Ovechkin the (still) Gr8 - Alex Ovechkin finished the regular season last year in a blaze of glory, working at a pace in the second half that was almost comparable to the pace set by Sidney Crosby in the first half and earning his third Hart Trophy in the process. Now it's up to him, and Oates, to show that that second-half resurgence was not just one last hurrah in a quickly fading career but the beginning of a new chapter - that he can sustain it to some extent, perhaps not at a 1.5 points/game pace but at a high level. Beyond that, he needs to take the show he put on in the regular season, the ones he's put on in a number of regular seasons, and bring it to the playoffs. For that, of course, he'll need some help from his linemates and his team, but a lot of it still falls on him - as the team's leader, he needs to lead them out of the first round doldrums and finally make some noise when it matters most.

Chocolate changes - One of the strengths of the Caps' organization in recent years has been the synergy between the parent club and its minor league affiliates, most notably in Hershey. The systems are similar enough so that the transition for players between the AHL and NHL, the ECHL and AHL, is as smooth as possible. With Hershey bringing in a new bench boss in Mike Haviland, one thing to keep an eye on is whether that continues; Haviland's been involved in all of the camps this summer and has had a pretty good crash course in the way Oates is running things, but he may have his own tweaks to make as he gets ready to lead his new team.

Off to Sochi - Nine different Caps have a shot at playing in the Olympics next February, and that could impact the Caps this season - both before and after the Games. For starters, Alex Ovechkin has been invited to be part of the torch relay the weekend before opening night and may have to go from DC to Greece and back to Chicago in a span of 48 hours in order to dress in his team's season opener against the 'Hawks October 1. Beyond that, most national teams are using the first few months of the season as the final test before making their roster decisions - that means that a handful of Caps are going to want to put their best foot forward for the first half of the season, and the Caps could benefit. Ovechkin, Carlson, Alzner, Green and Holtby, Neuvirth and Tomas Kundratek, Johansson and Backstrom... all have at least a shot of making their respective teams. That said, if they do make the team it means appearing in up to eight additional games on top of the 82 they'll play in the NHL, to say nothing of the rigors of travel and the adventures of being an Olympic athlete. When they get back, what shape will they be in, both short-term and for the remainder of the season? Will they be able to switch focus back to their NHL goal after the tournament concludes? What if they lose the gold? What if they win? What if they get hurt? These questions always surface whenever the Olympics roll around, and this year will be no different.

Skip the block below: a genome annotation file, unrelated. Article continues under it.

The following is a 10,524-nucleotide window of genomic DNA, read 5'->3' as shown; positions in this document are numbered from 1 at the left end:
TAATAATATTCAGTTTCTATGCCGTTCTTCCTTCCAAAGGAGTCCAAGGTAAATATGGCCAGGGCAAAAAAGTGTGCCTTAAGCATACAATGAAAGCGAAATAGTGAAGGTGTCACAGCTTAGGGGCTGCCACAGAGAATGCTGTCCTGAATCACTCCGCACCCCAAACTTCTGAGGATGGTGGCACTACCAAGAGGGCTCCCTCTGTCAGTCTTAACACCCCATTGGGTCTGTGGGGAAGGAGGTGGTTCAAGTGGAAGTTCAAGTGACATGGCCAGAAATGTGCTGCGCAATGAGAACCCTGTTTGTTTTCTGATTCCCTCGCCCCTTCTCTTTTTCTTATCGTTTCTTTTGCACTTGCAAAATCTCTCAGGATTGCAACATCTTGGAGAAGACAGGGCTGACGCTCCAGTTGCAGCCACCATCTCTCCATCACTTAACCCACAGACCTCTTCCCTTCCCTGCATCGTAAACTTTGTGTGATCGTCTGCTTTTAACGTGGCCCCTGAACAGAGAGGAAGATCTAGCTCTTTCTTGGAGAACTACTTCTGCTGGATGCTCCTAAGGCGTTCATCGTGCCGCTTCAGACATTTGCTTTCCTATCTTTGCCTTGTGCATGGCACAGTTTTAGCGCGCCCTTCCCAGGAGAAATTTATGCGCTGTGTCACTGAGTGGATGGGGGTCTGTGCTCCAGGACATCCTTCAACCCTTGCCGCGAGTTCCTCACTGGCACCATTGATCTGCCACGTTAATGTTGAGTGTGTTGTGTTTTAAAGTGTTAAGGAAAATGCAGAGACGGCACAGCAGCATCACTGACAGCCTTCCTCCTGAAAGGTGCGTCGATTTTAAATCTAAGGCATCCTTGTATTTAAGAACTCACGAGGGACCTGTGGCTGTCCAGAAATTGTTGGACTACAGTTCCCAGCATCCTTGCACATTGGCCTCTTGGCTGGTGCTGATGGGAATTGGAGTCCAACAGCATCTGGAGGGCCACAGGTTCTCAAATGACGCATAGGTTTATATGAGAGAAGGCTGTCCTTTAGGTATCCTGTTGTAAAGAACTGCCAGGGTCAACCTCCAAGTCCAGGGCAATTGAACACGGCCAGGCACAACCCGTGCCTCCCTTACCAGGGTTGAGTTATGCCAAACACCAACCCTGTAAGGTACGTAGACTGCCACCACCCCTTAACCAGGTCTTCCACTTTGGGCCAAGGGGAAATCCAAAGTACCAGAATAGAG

So long, farewell - As is the case every season, it's not just new faces changing the look of the roster; familiar ones have hit the road, and their departures could have an impact, although hopefully a minimal one, on the team. Matt Hendricks, Mike Ribeiro, Joey Crabb, Wojtek Wolski and Jeff Schultz all found new homes during the offseason (while Tom Poti still looks for a job). Of those five, only Crabb is a potential Eastern Conference foe this year - all will pay a visit to the Verizon Center at least once this year, though, so we'll get to see how these former Caps greet their old teammates on the ice... and vice versa.